Skip to main content
×
Home
    • Aa
    • Aa

Available energy from soft drinks: more than the sum of its parts

  • Anwar T Merchant (a1), Avnish Tripathi (a1) and Farhan Pervaiz (a2)
Abstract
AbstractObjective

To evaluate the relationship between energy available from sugar-sweetened beverages (SSB) and total energy availability.

Design

Ecological study using food availability data from 1976 to 2007 from the database of the Canadian Socio-Economic Information Management System. The average available total daily energy per capita (kJ (kcal)/d per capita) and percentage of energy from SSB (%E/d per capita) were calculated. A regression analysis was performed with average available total daily energy per capita (kJ (kcal)/d per capita) as the outcome and percentage of energy from SSB as the independent variable (%E/d per capita).

Setting

Canada 1976–2007.

Subjects

None.

Results

Between 1976 and 2007, total available energy increased on average by 669 kJ (160 kcal)/d per capita, and energy from SSB by 155 kJ (37 kcal)/d per capita. Total available energy increased by 434 kJ (104 kcal)/d per capita for a one unit increase in average percentage of energy from SSB.

Conclusions

Total available energy increased as the contribution of energy available from SSB increased. This increase was larger than that explained by energy availability from SSB alone. Reducing energy from soft drinks may contribute to larger reductions in total energy available for consumption.

  • View HTML
    • Send article to Kindle

      To send this article to your Kindle, first ensure no-reply@cambridge.org is added to your Approved Personal Document E-mail List under your Personal Document Settings on the Manage Your Content and Devices page of your Amazon account. Then enter the ‘name’ part of your Kindle email address below. Find out more about sending to your Kindle.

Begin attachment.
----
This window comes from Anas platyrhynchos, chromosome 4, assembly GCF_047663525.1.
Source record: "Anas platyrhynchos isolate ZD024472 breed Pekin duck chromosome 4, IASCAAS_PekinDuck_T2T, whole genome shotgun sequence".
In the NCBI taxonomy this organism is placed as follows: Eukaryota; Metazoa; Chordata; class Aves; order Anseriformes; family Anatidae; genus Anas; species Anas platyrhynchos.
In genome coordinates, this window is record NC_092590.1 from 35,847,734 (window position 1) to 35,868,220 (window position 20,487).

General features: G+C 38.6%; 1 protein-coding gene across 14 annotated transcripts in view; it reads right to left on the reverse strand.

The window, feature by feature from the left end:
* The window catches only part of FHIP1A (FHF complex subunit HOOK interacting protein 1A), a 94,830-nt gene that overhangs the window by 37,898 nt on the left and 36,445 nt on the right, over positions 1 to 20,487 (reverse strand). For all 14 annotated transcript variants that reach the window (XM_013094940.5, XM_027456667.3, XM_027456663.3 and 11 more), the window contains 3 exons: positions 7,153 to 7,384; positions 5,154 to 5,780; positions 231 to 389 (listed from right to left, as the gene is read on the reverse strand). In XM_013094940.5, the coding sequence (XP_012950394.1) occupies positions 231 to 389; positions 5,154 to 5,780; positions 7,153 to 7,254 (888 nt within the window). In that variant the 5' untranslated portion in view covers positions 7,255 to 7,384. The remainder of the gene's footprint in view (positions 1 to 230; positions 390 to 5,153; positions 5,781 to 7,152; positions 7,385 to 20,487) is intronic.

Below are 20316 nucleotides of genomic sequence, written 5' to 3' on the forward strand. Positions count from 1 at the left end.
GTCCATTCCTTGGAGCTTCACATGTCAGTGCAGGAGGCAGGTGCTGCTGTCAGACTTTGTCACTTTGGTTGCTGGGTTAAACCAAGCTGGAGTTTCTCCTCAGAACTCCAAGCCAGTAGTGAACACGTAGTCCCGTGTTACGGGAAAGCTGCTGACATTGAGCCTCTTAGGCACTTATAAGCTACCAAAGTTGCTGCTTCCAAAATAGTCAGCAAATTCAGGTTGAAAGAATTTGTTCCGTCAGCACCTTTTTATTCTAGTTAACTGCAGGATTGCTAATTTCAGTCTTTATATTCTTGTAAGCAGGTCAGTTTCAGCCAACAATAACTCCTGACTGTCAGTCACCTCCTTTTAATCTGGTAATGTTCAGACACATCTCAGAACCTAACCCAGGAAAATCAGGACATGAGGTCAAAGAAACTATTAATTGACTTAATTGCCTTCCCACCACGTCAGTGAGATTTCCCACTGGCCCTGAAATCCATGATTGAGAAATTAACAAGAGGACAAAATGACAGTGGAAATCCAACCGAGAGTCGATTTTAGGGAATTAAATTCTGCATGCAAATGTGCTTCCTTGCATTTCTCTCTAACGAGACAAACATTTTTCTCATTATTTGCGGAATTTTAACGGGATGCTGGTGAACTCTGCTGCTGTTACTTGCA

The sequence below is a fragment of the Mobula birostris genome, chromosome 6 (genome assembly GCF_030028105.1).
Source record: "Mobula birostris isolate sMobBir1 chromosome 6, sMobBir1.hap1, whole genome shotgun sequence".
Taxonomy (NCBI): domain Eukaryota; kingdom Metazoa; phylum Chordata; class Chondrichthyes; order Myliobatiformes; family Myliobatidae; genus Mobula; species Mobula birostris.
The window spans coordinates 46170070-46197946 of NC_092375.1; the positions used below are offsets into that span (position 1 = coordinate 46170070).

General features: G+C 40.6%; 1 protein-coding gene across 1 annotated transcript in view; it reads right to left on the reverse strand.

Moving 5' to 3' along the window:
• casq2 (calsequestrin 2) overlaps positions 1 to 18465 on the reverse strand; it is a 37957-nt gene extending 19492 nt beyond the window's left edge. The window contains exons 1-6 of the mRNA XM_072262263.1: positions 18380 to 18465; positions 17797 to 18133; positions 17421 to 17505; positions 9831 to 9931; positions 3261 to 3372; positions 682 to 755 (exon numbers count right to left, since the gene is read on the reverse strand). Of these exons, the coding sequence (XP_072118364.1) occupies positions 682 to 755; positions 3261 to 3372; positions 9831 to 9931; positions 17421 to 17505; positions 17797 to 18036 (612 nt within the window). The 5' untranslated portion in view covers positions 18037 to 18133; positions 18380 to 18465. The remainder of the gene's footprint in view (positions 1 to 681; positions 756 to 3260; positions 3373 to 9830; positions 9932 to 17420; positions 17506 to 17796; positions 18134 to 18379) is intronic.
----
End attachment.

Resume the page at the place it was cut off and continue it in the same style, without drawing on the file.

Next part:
Note you can select to send to either the @free.kindle.com or @kindle.com variations. ‘@free.kindle.com’ emails are free but can only be sent to your device when it is connected to wi-fi. ‘@kindle.com’ emails can be delivered even when you are not connected to wi-fi, but note that service fees apply.

      Find out more about the Kindle Personal Document Service.

      Available energy from soft drinks: more than the sum of its parts
      Available formats
      ×
      Send article to Dropbox

      To send this article to your Dropbox account, please select one or more formats and confirm that you agree to abide by our usage policies. If this is the first time you use this feature, you will be asked to authorise Cambridge Core to connect with your Dropbox account. Find out more about sending content to Dropbox.

      Available energy from soft drinks: more than the sum of its parts
      Available formats
      ×
      Send article to Google Drive

      To send this article to your Google Drive account, please select one or more formats and confirm that you agree to abide by our usage policies. If this is the first time you use this feature, you will be asked to authorise Cambridge Core to connect with your Google Drive account. Find out more about sending content to Google Drive.

      Available energy from soft drinks: more than the sum of its parts
      Available formats
      ×
Copyright
Corresponding author
*Corresponding author: Email anwar.merchant@post.harvard.edu
References
Hide All
1. Ebbeling CB, Feldman HA, Osganian SK et al. (2006) Effects of decreasing sugar-sweetened beverage consumption on body weight in adolescents: a randomized, controlled pilot study. Pediatrics 117, 673680.